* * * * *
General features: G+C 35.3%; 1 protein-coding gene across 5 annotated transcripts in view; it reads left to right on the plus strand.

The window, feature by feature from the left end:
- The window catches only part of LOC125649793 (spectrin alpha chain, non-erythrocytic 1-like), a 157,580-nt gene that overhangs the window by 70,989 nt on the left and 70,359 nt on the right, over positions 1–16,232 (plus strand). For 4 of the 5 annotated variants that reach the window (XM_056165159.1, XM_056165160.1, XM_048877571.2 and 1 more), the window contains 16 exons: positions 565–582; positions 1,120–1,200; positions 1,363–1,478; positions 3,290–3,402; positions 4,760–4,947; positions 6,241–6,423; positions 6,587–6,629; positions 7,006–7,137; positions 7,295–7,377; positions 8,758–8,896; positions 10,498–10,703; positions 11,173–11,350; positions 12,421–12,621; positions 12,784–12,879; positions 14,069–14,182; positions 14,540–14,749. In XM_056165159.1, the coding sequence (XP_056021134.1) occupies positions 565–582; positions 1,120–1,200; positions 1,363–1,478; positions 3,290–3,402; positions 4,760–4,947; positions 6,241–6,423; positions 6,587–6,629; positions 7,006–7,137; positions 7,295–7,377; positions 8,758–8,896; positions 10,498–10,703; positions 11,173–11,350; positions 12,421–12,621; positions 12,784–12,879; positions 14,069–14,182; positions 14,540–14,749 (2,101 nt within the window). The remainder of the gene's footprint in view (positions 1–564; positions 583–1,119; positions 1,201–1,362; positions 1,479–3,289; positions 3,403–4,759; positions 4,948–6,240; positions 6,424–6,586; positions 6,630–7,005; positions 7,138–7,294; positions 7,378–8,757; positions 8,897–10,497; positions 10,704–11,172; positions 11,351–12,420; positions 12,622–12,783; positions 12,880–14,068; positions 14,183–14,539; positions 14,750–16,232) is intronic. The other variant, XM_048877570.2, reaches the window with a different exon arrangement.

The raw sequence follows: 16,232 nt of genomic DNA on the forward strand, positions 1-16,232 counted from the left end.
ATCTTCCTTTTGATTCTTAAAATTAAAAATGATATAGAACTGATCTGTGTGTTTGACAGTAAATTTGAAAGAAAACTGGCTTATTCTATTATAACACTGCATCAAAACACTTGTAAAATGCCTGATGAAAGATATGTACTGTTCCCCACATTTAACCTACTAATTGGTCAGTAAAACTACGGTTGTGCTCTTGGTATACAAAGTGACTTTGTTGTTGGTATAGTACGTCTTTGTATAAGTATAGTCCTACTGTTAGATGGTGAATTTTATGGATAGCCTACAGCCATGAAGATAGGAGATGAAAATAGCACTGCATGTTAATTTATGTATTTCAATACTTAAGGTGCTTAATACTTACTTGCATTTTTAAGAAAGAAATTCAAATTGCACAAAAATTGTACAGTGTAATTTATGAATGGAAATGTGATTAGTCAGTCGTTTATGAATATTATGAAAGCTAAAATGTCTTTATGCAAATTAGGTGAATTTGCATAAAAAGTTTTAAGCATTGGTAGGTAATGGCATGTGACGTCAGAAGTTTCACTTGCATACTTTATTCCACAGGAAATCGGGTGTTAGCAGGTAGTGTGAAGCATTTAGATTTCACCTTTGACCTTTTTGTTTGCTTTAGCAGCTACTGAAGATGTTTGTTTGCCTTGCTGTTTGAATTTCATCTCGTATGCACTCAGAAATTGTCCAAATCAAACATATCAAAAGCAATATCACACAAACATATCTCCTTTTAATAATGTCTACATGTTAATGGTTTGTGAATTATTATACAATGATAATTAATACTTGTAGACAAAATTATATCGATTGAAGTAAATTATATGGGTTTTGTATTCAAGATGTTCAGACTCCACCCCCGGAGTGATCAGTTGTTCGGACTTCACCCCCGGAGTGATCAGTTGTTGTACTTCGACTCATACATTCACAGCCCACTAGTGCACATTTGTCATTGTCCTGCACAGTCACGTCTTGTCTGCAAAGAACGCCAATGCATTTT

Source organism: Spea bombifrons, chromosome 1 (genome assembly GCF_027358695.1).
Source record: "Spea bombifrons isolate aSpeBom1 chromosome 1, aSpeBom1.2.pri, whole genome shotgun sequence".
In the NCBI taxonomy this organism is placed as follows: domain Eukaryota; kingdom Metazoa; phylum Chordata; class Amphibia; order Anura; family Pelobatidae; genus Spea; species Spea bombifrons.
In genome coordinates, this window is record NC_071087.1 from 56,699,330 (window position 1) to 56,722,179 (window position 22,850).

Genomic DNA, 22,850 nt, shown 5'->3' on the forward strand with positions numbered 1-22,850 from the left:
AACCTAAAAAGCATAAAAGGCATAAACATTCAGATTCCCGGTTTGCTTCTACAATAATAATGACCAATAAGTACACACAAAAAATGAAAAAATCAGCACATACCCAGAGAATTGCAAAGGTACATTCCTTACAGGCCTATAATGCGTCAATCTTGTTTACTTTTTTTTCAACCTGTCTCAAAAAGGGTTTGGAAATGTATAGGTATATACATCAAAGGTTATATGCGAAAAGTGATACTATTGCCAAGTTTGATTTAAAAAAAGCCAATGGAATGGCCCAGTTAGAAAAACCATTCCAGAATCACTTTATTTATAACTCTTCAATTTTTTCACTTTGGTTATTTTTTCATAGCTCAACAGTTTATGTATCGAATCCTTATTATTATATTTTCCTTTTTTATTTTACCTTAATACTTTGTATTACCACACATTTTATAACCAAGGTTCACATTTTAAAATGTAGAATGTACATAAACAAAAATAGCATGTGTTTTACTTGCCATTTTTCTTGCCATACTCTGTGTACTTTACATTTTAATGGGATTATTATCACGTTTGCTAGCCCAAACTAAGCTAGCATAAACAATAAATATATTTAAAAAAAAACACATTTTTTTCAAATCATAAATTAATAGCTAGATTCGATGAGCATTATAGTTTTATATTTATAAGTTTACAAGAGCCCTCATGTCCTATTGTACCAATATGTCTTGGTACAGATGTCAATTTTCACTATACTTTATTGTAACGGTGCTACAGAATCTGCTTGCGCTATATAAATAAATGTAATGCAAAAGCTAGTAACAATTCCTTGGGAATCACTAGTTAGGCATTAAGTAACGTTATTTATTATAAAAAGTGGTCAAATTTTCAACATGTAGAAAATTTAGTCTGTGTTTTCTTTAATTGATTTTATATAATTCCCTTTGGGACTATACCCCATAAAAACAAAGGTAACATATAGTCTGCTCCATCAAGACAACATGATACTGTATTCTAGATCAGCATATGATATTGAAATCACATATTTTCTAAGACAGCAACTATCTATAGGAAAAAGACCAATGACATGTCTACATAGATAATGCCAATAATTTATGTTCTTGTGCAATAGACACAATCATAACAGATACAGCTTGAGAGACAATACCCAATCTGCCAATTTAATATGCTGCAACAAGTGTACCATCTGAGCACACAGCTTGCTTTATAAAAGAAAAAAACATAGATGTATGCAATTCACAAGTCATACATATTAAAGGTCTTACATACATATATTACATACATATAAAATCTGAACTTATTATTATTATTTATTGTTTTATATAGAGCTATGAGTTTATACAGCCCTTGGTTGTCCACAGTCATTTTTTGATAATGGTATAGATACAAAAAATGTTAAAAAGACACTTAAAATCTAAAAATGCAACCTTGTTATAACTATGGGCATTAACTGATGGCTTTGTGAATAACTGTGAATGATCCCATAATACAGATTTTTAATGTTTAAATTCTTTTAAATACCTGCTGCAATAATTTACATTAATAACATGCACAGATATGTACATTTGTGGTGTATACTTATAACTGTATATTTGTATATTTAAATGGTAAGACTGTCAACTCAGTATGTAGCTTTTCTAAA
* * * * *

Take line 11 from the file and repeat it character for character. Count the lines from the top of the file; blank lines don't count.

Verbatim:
AACCTAAAAAGCATAAAAGGCATAAACATTCAGATTCCCGGTTTGCTTCTACAATAATAATGACCAATAAGTACACACAAAAAATGAAAAAATCAGCACATACCCAGAGAATTGCAAAGGTACATTCCTTACAGGCCTATAATGCGTCAATCTTGTTTACTTTTTTTTCAACCTGTCTCAAAAAGGGTTTGGAAATGTATAGGTATATACATCAAAGGTTATATGCGAAAAGTGATACTATTGCCAAGTTTGATTTAAAAAAAGCCAATGGAATGGCCCAGTTAGAAAAACCATTCCAGAATCACTTTATTTATAACTCTTCAATTTTTTCACTTTGGTTATTTTTTCATAGCTCAACAGTTTATGTATCGAATCCTTATTATTATATTTTCCTTTTTTATTTTACCTTAATACTTTGTATTACCACACATTTTATAACCAAGGTTCACATTTTAAAATGTAGAATGTACATAAACAAAAATAGCATGTGTTTTACTTGCCATTTTTCTTGCCATACTCTGTGTACTTTACATTTTAATGGGATTATTATCACGTTTGCTAGCCCAAACTAAGCTAGCATAAACAATAAATATATTTAAAAAAAAACACATTTTTTTCAAATCATAAATTAATAGCTAGATTCGATGAGCATTATAGTTTTATATTTATAAGTTTACAAGAGCCCTCATGTCCTATTGTACCAATATGTCTTGGTACAGATGTCAATTTTCACTATACTTTATTGTAACGGTGCTACAGAATCTGCTTGCGCTATATAAATAAATGTAATGCAAAAGCTAGTAACAATTCCTTGGGAATCACTAGTTAGGCATTAAGTAACGTTATTTATTATAAAAAGTGGTCAAATTTTCAACATGTAGAAAATTTAGTCTGTGTTTTCTTTAATTGATTTTATATAATTCCCTTTGGGACTATACCCCATAAAAACAAAGGTAACATATAGTCTGCTCCATCAAGACAACATGATACTGTATTCTAGATCAGCATATGATATTGAAATCACATATTTTCTAAGACAGCAACTATCTATAGGAAAAAGACCAATGACATGTCTACATAGATAATGCCAATAATTTATGTTCTTGTGCAATAGACACAATCATAACAGATACAGCTTGAGAGACAATACCCAATCTGCCAATTTAATATGCTGCAACAAGTGTACCATCTGAGCACACAGCTTGCTTTATAAAAGAAAAAAACATAGATGTATGCAATTCACAAGTCATACATATTAAAGGTCTTACATACATATATTACATACATATAAAATCTGAACTTATTATTATTATTTATTGTTTTATATAGAGCTATGAGTTTATACAGCCCTTGGTTGTCCACAGTCATTTTTTGATAATGGTATAGATACAAAAAATGTTAAAAAGACACTTAAAATCTAAAAATGCAACCTTGTTATAACTATGGGCATTAACTGATGGCTTTGTGAATAACTGTGAATGATCCCATAATACAGATTTTTAATGTTTAAATTCTTTTAAATACCTGCTGCAATAATTTACATTAATAACATGCACAGATATGTACATTTGTGGTGTATACTTATAACTGTATATTTGTATATTTAAATGGTAAGACTGTCAACTCAGTATGTAGCTTTTCTAAA